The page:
As to the use of the word "yom" (day): I would suggest you read the link I provided, because obviously my summary didn't explain it very well, and I am no expert in this area. (smile). The article I referenced was a linguistic study. It deals with how the word yom is used based on its different meanings. It doesn't have quite as many meanings as 'day' does in English, but it can be used to mean an era or age. However, when it is used that way, it is used in the the plural, and is not accompanied by an ordinal number (1st, 2nd, etc.), but rather by a cardinal number (1, 2) if it is accompanied by a number at all, or otherwise by an article (the days of Noah).

So, as an example, when we read in Genesis 8:13 about the first day of the month the form is the singular form of yom with an ordinal number and it clearly refers to a normal day. This is the same grammatical construction as in Genesis chapter one. However if the term yom is used to indicate a period of time longer than a single day, such as, "In the days of Abraham," it would be used in its plural form and never with an ordinal number. Anyway, if that doesn't make sense to you, please read the article.

Love your blue parrot photo, by the way, Rusty!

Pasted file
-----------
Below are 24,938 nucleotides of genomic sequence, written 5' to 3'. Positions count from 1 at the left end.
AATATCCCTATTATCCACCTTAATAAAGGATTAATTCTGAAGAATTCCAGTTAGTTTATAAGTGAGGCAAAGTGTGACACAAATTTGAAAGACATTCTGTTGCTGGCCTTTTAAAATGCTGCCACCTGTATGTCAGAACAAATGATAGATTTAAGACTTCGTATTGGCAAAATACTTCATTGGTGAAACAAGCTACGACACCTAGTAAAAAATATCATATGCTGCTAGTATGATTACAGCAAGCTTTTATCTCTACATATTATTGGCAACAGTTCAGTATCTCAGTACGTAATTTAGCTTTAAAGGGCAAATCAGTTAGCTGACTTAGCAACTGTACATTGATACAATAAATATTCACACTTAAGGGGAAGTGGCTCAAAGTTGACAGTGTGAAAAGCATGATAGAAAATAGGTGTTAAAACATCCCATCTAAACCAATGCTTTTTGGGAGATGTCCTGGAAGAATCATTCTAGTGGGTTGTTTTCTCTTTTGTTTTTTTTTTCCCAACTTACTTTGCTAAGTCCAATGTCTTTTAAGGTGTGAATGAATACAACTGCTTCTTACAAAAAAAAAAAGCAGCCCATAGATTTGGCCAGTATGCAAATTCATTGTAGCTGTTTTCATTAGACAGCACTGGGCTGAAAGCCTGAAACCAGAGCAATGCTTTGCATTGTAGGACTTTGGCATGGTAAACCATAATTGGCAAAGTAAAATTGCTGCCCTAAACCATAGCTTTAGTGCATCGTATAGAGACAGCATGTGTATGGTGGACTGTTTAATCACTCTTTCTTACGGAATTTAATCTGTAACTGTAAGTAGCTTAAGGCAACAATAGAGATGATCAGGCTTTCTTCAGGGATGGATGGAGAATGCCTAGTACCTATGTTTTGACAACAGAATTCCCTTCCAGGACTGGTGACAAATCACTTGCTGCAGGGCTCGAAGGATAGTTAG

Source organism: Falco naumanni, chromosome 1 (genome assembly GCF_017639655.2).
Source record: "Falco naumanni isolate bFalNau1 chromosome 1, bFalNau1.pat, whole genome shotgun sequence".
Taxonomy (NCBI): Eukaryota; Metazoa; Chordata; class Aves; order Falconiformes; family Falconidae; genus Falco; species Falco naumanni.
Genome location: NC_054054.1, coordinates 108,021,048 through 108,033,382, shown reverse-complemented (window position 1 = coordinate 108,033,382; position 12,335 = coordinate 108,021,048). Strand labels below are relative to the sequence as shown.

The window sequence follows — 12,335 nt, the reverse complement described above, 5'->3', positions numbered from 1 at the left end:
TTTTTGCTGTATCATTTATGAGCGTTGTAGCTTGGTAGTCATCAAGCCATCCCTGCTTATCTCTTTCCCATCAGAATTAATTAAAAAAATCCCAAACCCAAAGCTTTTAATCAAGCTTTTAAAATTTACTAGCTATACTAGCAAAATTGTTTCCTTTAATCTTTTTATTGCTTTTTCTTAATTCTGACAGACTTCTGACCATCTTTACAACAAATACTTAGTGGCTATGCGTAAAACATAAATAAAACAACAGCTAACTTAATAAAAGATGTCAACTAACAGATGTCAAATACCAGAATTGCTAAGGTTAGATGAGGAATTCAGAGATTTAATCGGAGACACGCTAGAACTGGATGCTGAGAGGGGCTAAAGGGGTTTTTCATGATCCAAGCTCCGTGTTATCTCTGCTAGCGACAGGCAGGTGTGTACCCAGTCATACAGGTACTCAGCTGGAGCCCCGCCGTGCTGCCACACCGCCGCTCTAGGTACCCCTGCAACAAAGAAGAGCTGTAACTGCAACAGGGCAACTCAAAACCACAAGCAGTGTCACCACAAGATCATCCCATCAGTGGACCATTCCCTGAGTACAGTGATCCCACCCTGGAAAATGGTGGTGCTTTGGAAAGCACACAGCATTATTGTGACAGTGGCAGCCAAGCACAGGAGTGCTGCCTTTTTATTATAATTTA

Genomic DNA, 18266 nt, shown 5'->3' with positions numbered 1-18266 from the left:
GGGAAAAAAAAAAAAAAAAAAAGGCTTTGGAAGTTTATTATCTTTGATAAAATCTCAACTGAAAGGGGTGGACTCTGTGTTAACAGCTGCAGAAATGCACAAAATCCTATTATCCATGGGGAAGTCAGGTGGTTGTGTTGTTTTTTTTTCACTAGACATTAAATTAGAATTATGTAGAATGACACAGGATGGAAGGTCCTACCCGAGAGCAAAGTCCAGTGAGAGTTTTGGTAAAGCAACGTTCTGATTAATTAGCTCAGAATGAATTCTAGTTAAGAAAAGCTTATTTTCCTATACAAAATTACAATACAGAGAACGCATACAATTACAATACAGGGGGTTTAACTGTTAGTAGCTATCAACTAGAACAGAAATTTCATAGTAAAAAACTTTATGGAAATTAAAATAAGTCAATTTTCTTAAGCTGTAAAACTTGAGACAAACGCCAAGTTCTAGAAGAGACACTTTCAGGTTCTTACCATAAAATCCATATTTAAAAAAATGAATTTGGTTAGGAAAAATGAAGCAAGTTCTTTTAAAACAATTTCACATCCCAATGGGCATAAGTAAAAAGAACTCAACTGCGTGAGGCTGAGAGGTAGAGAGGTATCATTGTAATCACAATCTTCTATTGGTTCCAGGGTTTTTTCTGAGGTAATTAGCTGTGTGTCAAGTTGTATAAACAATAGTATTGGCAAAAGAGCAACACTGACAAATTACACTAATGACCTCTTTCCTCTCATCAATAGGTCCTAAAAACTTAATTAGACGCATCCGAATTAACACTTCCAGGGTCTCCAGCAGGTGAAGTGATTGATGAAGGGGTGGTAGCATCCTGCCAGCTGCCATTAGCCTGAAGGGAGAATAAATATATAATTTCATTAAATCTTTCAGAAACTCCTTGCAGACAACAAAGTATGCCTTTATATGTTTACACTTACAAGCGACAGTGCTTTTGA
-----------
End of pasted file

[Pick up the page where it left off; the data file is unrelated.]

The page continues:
Thanks for your comment on the parrot photo (I've got a larger version of that, and other shots from the SD Zoo, at Imago Articulus).

My initial comments were directed toward misconceptions about how the day-age interpretation views neo-Darwinism (or, the evolutionary paradigm). While I wasn't intending to get into the nitty-gritty details of old-earth vs. young-earth, it seems that such a venture is inevitable.

You might want to reference this chart (PDF) which gives a possible scenario of how the 6 days of creation fit into the 4.8 billion year old age of the earth. When you reference algae and plankton as having to exist for great periods without marine life, what are you basing that on? And, what do you mean by algae and plankton? I ask that last question because there are distinctions between various groups of cyanobacteria, stromatolites, etc. In Origins of Life (Rana & Ross), the argument is made that over 3 billion years of bacterial life is needed before the environment is ready for advanced life precisely because of the problems of C02, heavy metals, environment, etc. Note, again, that this is not an argument which states that God is constrained by the laws of physics, but that he is actively working within the laws of physics (that he established). It can analagous to a construction project in which specific events occur at the precise time they are needed because of intelligent guidance. We see life appear at the very earliest possible time it can. We see that the life that appears prepares the environment for advanced life to appear later. We see that the geologic and water cycles operate in a manner which compensates for the sun's increasing brightness. "Chance" occurrence, as in a purely naturalistic model, cannot address such precise timing.